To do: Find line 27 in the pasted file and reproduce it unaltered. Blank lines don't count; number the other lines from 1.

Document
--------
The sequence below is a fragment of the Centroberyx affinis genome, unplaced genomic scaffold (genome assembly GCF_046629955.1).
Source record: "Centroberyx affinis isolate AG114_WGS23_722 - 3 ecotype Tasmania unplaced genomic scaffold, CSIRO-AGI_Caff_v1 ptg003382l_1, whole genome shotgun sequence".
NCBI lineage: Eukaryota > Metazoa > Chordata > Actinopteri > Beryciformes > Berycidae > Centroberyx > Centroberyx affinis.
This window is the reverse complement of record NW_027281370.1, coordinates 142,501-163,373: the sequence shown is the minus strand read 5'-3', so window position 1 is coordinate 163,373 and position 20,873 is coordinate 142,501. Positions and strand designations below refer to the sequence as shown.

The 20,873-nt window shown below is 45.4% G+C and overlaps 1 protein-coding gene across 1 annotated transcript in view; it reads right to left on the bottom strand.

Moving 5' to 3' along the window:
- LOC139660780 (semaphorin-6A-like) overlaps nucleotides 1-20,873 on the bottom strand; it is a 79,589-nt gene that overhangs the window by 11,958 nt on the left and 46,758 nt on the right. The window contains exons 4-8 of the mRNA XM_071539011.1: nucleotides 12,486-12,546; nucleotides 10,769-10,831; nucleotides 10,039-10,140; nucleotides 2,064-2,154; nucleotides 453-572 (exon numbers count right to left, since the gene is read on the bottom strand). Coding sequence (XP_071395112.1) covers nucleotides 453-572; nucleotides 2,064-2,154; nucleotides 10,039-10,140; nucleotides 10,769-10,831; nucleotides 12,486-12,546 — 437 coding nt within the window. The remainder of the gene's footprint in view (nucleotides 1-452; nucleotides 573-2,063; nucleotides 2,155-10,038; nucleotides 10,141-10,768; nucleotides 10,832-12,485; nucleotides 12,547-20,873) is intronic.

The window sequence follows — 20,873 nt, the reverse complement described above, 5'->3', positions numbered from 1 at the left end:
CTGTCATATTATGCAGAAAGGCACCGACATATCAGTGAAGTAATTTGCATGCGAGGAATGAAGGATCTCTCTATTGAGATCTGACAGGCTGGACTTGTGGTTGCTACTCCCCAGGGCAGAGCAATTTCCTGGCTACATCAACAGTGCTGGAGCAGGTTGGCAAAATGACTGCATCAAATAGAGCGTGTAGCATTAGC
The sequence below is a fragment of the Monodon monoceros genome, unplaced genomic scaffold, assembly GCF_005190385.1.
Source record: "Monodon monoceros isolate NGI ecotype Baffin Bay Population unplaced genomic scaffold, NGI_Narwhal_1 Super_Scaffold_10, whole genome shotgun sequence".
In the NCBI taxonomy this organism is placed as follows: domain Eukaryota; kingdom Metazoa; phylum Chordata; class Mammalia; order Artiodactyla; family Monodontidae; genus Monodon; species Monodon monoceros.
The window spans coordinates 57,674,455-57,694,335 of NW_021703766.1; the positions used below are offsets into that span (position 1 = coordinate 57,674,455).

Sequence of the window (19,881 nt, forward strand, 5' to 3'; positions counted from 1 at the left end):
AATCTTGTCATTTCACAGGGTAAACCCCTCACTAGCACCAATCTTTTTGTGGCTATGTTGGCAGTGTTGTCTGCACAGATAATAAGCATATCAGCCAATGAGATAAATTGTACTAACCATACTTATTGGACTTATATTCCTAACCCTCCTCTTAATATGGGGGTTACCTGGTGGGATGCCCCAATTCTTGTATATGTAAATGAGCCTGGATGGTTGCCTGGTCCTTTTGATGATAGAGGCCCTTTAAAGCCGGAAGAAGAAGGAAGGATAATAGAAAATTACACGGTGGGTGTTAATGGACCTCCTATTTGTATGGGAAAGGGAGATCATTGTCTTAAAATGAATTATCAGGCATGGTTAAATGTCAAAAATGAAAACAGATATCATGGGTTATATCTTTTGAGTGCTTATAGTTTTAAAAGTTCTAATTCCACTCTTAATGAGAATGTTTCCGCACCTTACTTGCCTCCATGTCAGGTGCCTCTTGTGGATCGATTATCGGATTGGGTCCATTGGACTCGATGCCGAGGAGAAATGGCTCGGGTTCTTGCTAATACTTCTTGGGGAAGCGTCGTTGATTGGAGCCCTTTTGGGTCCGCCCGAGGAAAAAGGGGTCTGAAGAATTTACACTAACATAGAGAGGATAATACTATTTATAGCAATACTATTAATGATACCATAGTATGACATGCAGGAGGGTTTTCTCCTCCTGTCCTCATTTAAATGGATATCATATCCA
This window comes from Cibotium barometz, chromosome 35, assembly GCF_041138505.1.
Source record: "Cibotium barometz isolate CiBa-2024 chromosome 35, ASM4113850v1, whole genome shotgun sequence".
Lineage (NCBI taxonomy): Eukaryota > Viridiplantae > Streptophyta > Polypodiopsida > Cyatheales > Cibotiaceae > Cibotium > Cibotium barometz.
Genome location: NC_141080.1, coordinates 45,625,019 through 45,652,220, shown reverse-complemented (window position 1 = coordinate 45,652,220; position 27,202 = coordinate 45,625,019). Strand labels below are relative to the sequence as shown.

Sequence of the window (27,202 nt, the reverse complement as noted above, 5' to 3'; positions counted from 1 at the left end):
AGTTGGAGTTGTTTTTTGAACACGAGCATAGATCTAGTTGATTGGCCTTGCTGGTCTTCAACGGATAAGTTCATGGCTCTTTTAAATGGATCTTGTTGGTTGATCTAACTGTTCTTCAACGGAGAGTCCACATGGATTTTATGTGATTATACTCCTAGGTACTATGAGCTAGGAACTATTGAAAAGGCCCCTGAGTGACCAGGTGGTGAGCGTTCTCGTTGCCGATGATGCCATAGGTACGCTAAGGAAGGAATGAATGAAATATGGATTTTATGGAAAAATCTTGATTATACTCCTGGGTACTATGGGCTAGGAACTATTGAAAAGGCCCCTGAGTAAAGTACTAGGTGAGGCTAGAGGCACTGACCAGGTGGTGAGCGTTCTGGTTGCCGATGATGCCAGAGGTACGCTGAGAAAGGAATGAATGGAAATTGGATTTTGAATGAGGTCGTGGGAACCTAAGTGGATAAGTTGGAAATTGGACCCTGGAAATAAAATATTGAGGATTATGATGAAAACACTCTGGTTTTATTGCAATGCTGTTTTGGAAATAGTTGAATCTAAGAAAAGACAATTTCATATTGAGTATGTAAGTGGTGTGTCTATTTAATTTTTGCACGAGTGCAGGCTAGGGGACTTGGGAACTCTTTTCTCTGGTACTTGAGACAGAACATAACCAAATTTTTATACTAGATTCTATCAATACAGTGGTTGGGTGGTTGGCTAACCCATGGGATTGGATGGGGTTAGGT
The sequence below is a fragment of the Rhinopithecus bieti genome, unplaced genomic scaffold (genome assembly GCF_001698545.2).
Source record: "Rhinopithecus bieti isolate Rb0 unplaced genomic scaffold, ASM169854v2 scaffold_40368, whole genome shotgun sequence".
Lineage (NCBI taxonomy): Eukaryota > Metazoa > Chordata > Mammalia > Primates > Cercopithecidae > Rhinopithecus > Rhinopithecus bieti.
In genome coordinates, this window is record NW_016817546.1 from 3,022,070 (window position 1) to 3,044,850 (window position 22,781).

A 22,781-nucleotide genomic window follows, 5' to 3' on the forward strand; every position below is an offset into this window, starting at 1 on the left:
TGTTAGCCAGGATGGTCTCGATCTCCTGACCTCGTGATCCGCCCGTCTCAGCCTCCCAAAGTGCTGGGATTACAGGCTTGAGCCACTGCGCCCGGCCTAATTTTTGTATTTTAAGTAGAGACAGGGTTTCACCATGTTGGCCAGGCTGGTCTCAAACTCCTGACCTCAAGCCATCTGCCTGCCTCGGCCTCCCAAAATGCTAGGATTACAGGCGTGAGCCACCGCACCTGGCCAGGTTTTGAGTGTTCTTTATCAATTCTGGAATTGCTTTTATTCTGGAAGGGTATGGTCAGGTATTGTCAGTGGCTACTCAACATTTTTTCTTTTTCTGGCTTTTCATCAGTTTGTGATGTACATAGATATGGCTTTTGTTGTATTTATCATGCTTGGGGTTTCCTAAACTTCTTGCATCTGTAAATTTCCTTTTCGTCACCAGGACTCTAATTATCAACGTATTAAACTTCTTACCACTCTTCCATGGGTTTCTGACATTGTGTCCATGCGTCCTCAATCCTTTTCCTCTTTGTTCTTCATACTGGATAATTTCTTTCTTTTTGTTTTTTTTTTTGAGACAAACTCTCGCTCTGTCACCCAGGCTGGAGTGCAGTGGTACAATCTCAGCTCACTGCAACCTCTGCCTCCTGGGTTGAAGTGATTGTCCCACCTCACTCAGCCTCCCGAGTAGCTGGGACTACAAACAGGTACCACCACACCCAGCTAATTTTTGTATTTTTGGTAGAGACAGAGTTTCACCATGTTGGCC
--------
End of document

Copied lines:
TGTTAGCCAGGATGGTCTCGATCTCCTGACCTCGTGATCCGCCCGTCTCAGCCTCCCAAAGTGCTGGGATTACAGGCTTGAGCCACTGCGCCCGGCCTAATTTTTGTATTTTAAGTAGAGACAGGGTTTCACCATGTTGGCCAGGCTGGTCTCAAACTCCTGACCTCAAGCCATCTGCCTGCCTCGGCCTCCCAAAATGCTAGGATTACAGGCGTGAGCCACCGCACCTGGCCAGGTTTTGAGTGTTCTTTATCAATTCTGGAATTGCTTTTATTCTGGAAGGGTATGGTCAGGTATTGTCAGTGGCTACTCAACATTTTTTCTTTTTCTGGCTTTTCATCAGTTTGTGATGTACATAGATATGGCTTTTGTTGTATTTATCATGCTTGGGGTTTCCTAAACTTCTTGCATCTGTAAATTTCCTTTTCGTCACCAGGACTCTAATTATCAACGTATTAAACTTCTTACCACTCTTCCATGGGTTTCTGACATTGTGTCCATGCGTCCTCAATCCTTTTCCTCTTTGTTCTTCATACTGGATAATTTCTTTCTTTTTGTTTTTTTTTTTGAGACAAACTCTCGCTCTGTCACCCAGGCTGGAGTGCAGTGGTACAATCTCAGCTCACTGCAACCTCTGCCTCCTGGGTTGAAGTGATTGTCCCACCTCACTCAGCCTCCCGAGTAGCTGGGACTACAAACAGGTACCACCACACCCAGCTAATTTTTGTATTTTTGGTAGAGACAGAGTTTCACCATGTTGGCC